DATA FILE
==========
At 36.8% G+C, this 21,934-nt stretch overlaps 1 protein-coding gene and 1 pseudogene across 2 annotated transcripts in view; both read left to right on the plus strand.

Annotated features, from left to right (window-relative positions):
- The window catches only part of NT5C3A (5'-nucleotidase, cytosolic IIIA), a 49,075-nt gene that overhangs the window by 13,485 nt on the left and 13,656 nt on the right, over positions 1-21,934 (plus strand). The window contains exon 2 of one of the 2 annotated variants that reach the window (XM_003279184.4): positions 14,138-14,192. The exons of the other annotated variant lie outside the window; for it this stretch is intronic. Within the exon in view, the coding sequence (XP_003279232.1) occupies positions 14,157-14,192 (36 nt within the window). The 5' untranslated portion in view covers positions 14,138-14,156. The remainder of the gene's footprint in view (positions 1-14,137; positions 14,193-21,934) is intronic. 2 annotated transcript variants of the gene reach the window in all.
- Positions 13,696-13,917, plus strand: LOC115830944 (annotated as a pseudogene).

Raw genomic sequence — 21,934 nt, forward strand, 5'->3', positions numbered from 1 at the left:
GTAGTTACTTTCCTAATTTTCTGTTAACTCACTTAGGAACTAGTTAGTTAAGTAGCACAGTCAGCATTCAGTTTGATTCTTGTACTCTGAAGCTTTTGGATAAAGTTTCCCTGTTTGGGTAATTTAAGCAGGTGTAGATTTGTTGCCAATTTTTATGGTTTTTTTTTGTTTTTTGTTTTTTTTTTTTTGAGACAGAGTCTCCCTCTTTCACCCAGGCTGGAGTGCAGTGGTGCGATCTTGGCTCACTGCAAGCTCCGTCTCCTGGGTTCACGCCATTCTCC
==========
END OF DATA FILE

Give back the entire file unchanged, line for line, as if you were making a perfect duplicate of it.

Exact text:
At 36.8% G+C, this 21,934-nt stretch overlaps 1 protein-coding gene and 1 pseudogene across 2 annotated transcripts in view; both read left to right on the plus strand.

Annotated features, from left to right (window-relative positions):
- The window catches only part of NT5C3A (5'-nucleotidase, cytosolic IIIA), a 49,075-nt gene that overhangs the window by 13,485 nt on the left and 13,656 nt on the right, over positions 1-21,934 (plus strand). The window contains exon 2 of one of the 2 annotated variants that reach the window (XM_003279184.4): positions 14,138-14,192. The exons of the other annotated variant lie outside the window; for it this stretch is intronic. Within the exon in view, the coding sequence (XP_003279232.1) occupies positions 14,157-14,192 (36 nt within the window). The 5' untranslated portion in view covers positions 14,138-14,156. The remainder of the gene's footprint in view (positions 1-14,137; positions 14,193-21,934) is intronic. 2 annotated transcript variants of the gene reach the window in all.
- Positions 13,696-13,917, plus strand: LOC115830944 (annotated as a pseudogene).

Raw genomic sequence — 21,934 nt, forward strand, 5'->3', positions numbered from 1 at the left:
GTAGTTACTTTCCTAATTTTCTGTTAACTCACTTAGGAACTAGTTAGTTAAGTAGCACAGTCAGCATTCAGTTTGATTCTTGTACTCTGAAGCTTTTGGATAAAGTTTCCCTGTTTGGGTAATTTAAGCAGGTGTAGATTTGTTGCCAATTTTTATGGTTTTTTTTTGTTTTTTGTTTTTTTTTTTTTGAGACAGAGTCTCCCTCTTTCACCCAGGCTGGAGTGCAGTGGTGCGATCTTGGCTCACTGCAAGCTCCGTCTCCTGGGTTCACGCCATTCTCC